Lower Columbia River salmon and steelhead sport harvests, in some cases, were the best on record in 2011 and, with rosy return forecasts for many species, the fishing should be good again in 2012, according “preliminary draft” data compiled by the Oregon and Washington departments of fish and wildlife.
A “2011 Adult Returns and 2012 Expectations, Columbia River” wrap-up says that a record (since at least 1980) 147,000 angler trips were taken during the 2011 lower Columbia fall fishing season. The “lower” Columbia stretches from Bonneville Dam at river mile 146 down to Tongue Point at river mile 18 just upstream of Astoria, Ore. The fall season begins Aug. 1. The previous high was 117,975 angler trips in 2009.
Anglers landed a record 28,200 adult fall chinook from the lower Columbia mainstem during the August-October fall season, as well as a record 12,100 summer steelhead. That fall chinook catch bested a total 26,195 adults kept in 2003.
The bountiful fall followed a summer season, which began June 16, that saw a record 5,200 adult “summer” chinook salmon taken by anglers, as well as 2,400 “jacks,” on the lower Columbia. Jacks are young fish that return to freshwater after only one year in the ocean.
During May-July a total of 12,900 summer steelhead were caught and kept by sport anglers in the lower Columbia, which is also a record.
The nearly 25,000 summer-run steelhead kept between May and October 2011 was the highest on record (since at least 1975), far surpassing the 2010 total of 18,324.
In August, 2011 a total of 11,160 steelhead were caught and kept in the lower river. That’s a record for any single month since at least 1969. It broke the record set the previous month -- 8,549 steelhead.
The total steelhead “handle” – the total number of fish reeled in, including steelhead that were released -- in August was also a record at 18,509. The previous high total was 15,934 kept/released in July 2009.
The record catches are largely due to angler enthusiasm, but relatively large runs helped the cause.
The estimated 378,056 salmonid angler trips to the lower Columbia in 2011 is a record. It broke the previous high of slightly more than 371,000 angler trips in 2010, according to data assembled by the WDFW’s Joe Hymer.
A total of 364,900 upriver summer steelhead were counted climbing up and over Bonneville this year. That’s similar to the recent 10-year average.
According to the year-end estimates a total of 11,700 adult spring chinook salmon, and 5,500 3-year-old jacks, were landed during the 2011 season that began in earnest March 1. A total of 154,900 angler trips were taken during the spring season, which included 79 open fishing days, which amounts to 74 percent of the 107 days between March 1 through June 15.
Oregon’s Willamette River spring run proved to be particularly targeted with 22,400 chinook kept during 123,500 angler days. That catch total is the highest since 1991. Anglers must release unharmed unmarked spring chinook and steelhead. Most hatchery produced fish are marked with a clipped adipose fin. Most of the unmarked spawners are wild fish that are protected under the Endangered Species Act.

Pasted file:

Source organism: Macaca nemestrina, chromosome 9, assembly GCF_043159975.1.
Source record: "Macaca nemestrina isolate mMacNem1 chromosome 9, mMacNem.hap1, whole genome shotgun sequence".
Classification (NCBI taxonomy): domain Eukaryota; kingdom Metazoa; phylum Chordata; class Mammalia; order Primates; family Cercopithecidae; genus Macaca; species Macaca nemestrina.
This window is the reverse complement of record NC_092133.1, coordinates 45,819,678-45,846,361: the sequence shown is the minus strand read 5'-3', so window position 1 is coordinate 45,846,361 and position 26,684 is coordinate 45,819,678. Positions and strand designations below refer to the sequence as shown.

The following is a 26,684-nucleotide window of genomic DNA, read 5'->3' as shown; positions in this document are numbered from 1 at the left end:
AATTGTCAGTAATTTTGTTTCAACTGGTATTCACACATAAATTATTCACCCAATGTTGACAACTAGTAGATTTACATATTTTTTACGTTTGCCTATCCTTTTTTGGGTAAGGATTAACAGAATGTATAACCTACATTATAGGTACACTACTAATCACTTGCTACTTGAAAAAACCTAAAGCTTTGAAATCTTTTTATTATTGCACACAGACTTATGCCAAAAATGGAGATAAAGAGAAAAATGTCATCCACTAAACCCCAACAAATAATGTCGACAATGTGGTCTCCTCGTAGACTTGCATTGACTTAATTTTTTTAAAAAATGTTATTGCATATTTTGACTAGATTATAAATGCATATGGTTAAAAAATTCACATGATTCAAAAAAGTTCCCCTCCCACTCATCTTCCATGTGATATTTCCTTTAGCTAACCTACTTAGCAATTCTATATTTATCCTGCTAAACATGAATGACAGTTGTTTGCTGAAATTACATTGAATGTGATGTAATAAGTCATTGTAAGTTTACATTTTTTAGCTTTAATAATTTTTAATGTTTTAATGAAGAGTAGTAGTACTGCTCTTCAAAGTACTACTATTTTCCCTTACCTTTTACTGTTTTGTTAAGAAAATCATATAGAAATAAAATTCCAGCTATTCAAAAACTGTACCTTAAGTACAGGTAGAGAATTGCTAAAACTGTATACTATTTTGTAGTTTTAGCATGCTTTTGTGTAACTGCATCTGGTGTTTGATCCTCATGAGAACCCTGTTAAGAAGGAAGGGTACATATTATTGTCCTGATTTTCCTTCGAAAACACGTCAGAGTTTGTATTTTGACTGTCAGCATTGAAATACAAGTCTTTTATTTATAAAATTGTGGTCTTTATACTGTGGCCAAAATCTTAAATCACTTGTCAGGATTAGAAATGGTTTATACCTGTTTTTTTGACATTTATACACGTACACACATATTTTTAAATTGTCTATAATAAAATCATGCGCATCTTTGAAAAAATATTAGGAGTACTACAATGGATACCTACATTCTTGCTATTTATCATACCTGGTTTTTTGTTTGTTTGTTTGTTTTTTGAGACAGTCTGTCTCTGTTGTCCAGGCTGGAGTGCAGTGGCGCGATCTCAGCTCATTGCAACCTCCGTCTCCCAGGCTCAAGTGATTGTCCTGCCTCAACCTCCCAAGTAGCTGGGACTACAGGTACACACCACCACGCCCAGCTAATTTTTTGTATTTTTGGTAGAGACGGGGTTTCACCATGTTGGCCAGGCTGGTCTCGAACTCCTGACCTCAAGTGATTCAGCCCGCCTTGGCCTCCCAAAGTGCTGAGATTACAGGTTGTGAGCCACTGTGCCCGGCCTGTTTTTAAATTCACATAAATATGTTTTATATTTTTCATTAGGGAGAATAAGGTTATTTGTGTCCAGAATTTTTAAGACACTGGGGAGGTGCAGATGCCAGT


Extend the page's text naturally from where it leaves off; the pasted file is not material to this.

Fishery managers estimate that a total of 80,254 Willamette spring chinook returned to the mouth of the Columbia in 2011. The Willamette feeds into the Columbia at Portland. About 21 percent of those returning fish were wild.
The 2012 preseason forecast is for a return of 83,400 Willamette spring chinook salmon to the mouth of the Columbia in 2012. The run should include about 60,700 4-year-old fish. About 21 percent of the run is forecast to be wild.
The 2012 upriver spring chinook run – fish bound for hatcheries and tributary spawning grounds upstream of Bonneville -- is expected to number 314,200, which would be the third largest on record. A total of 67,000 3-year-old jacks returned in 2011, which was the second largest total on record. That led to the prediction that 88 percent of the 2012 upriver run would be age 4 fish.
Going back to records that started in 1969, the 5,160 adult summer chinook kept in this year’s mark selective fishery on the lower Columbia is a record. The previous high was 4,924 fish in a non-selective fishery in 2006. A total of 75,818 angler trips to the lower Columbia during the summer season was the highest total since at least 1973.
And the fishing should be just as good next summer. A record high number of upper Columbia River summer chinook jacks, 35,400, returned to the basin in 2011. That prompted the prediction that 2012 will witness a record, dating back to at least 1980, return of 91,200 summer chinook. It is estimated that 4-year-olds will make up 65 percent of the 2012 summer chinook run.
Anglers in 2011 also caught and kept a record 1,427 sockeye in the lower Columbia, That’s nearly double the previous high total of 900 fish in 2009).
The return of sockeye last year was 187,300. Most were bound for the central Washington/British Columbia Okanogan River basin with a lesser total bound for the Wenatchee River drainage. The 2012 preseason forecast is for a return of a record 462,000 sockeye, including 1,900 spawners headed up the Columbia and Snake rivers to the Salmon River drainage in central Idaho. The Snake River fish are listed as endangered under the ESA.